All across North America, summer time temperatures can exceed 80, 90 or even 100 degrees in some areas. While these sunny days may be great for sunbathers and swimmers, the heat can prove deadly for our pets, especially when left inside cars. A “quick” trip to the store often results in owners finding pets suffering from heatstroke and near death.
Many pets, especially our dogs, love to go for car rides. Unfortunately, this favored activity can turn deadly when warmer temperatures arrive and when owners misjudge the amount of time they will be away from the car. Each year numerous stories of dogs dying in hot cars are reported by local media.
When confronted with the fact that their pet’s death was likely preventable, most owners will respond with statements like “I didn’t think I would be gone that long” or that they “didn’t know it was THAT warm outside”. When looking at the facts, the reality of just how quickly the inside of a car can heat up, even in mild temperatures, can produce some startling revelations for pet lovers.
It’s probably common sense to most people that hotter days cause the inside of a car to heat up faster, but few people realize that even with outside temperatures as low as 65 or 70 degrees Fahrenheit, the inside of the vehicle will warm uncomfortably in just 30 minutes. In fact, on a 75 degree day, your car’s interior will be at 100 degrees in about 10 minutes and a blistering 120 degrees in 30 minutes. Despite urban myths, cracking the windows has little effect on the rate of heating inside the car.
But, it’s not just the heat of the day that is an issue. Your pet’s overall health status and behavior can also contribute to how quickly he will overheat in the car. Veterinarians across the country have posted stories online about cases in which dogs have died when left in cars on days where the temperature never exceeded 60 degrees. Short faced breeds, like Pugs and Bulldogs, as well as obese pets, heavy coated breeds and senior animals will have less tolerance for extreme temperatures. In addition, excitable animals and those with separation anxiety issues may work themselves into a frenzy, raising their body temperature to dangerous levels.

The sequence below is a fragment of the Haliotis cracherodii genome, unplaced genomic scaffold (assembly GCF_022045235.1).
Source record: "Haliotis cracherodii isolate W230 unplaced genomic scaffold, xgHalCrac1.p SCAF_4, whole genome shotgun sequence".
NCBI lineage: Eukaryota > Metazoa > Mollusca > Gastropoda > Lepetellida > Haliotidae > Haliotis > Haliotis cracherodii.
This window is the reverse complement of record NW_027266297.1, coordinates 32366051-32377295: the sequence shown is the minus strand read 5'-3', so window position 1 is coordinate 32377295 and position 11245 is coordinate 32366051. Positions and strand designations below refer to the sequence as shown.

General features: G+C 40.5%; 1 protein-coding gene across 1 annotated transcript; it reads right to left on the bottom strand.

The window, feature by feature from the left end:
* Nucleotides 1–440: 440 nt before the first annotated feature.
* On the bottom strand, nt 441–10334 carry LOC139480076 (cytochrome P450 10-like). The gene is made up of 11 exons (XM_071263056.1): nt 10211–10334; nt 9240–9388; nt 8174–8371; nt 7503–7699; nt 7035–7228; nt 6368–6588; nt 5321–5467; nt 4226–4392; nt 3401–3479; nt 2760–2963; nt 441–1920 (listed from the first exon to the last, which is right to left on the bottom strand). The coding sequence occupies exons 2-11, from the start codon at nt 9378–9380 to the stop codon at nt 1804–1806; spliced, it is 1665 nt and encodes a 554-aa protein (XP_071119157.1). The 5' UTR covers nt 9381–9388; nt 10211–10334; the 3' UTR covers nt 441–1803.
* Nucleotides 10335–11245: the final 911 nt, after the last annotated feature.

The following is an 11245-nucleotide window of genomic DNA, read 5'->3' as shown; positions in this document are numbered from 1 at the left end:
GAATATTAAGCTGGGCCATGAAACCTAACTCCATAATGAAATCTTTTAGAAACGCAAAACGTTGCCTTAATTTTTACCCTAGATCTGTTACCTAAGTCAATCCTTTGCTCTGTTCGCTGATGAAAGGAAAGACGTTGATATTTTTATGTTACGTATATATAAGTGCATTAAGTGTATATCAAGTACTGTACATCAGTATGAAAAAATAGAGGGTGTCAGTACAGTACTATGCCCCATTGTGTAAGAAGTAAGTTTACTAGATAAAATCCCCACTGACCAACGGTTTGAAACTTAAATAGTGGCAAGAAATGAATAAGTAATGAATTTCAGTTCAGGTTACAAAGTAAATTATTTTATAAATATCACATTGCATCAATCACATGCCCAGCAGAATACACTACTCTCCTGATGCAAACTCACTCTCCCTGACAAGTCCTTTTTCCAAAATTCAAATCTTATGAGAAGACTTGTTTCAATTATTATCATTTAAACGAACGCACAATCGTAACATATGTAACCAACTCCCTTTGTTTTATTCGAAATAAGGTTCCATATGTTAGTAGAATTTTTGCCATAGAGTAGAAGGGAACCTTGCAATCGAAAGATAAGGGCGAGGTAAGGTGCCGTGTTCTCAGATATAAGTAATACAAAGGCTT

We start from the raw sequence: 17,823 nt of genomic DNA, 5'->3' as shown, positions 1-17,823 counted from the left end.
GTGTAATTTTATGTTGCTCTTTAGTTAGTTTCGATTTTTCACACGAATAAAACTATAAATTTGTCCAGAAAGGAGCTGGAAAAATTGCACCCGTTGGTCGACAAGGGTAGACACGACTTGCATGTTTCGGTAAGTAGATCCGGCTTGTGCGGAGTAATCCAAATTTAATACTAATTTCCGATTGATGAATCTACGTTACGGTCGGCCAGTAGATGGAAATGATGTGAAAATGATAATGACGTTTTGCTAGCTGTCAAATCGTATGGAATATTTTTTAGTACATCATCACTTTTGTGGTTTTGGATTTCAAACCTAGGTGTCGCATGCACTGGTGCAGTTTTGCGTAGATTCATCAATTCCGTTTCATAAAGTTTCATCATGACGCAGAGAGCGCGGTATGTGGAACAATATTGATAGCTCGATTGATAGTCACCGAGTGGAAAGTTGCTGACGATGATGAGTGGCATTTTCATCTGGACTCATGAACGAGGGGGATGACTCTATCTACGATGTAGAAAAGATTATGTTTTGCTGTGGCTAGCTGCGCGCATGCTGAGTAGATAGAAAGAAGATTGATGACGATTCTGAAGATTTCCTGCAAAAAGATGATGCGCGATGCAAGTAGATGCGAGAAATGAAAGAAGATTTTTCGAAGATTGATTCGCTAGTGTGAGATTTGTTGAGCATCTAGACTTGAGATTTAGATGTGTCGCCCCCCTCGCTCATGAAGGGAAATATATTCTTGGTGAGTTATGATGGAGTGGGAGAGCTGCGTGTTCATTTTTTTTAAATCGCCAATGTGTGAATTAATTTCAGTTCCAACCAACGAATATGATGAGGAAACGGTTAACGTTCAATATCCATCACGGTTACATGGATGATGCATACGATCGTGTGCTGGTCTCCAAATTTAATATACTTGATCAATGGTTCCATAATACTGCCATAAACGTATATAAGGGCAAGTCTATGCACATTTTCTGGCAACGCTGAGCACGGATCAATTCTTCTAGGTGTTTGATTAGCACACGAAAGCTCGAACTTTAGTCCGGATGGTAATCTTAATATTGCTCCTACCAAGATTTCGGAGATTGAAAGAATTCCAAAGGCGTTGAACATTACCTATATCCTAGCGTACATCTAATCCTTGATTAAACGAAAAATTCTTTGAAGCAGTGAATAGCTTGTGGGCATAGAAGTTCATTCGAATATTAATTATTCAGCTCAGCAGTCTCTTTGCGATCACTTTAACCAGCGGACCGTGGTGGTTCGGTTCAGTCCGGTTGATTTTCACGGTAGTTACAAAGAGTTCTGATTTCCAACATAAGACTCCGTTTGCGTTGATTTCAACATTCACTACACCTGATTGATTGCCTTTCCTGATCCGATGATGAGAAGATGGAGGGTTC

When in doubt, it’s always best to leave your pet at home. It’s far too easy for a quick trip to become complicated and take more time than you intended.
Across the Internet, many well-intentioned people and groups will post pictures and posters that highlight the dangers of leaving pets in cars and education is a great thing. Sadly, though, the discussions on these sites about what individuals will do if they find a pet locked in a car can often turn into dangerous arenas of misinformation. People will recommend breaking into cars to save the dogs or even taking the pets away from the owner.
Currently, 14 states specifically have laws that prohibit leaving animals “unattended and confined” in a motor vehicle when physical injury or death is likely to result. While that is a great thing, it does NOT give ordinary citizens the right to smash windshields or take the pet from the car. Most of these states have included rescue provisions that empower police, peace officers, fire and rescue workers or animal control officers to use reasonable force to remove an animal in distress.
So, what should you, as an animal lover and Good Samaritan do if you come across a pet confined in a car? First, if you are in a store parking lot, consider contacting the management of the store or even security. It may be possible to page the pet’s owner and have them return to the vehicle. Next, call 911 and try to get the local authorities involved. This action will help lessen your liability if the pet is injured during the rescue attempt or happens to escape. Allow the police or legally designated person to open the vehicle. Finally, realize that not every animal in a car is actually in distress. As mentioned above, some pets may appear frantic, but others will lie quietly while waiting for their owners. It’s important to stay calm and not overreact.
Most importantly, if your pet is overheated seek veterinary attention immediately. Many lives are saved through proper medical care but waiting can be fatal.
For more information on making sure your dog stays cool, visit: www.MyDogIsCool.com
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Dr. Brenda Johansen is a licensed veterinarian and graduate of the University of Wisconsin – Madison School of Veterinary Medicine. She practices at Harmony Pet Clinic in Waukesha, WI and visits all Wisconsin Central Bark® locations monthly to provide veterinary services.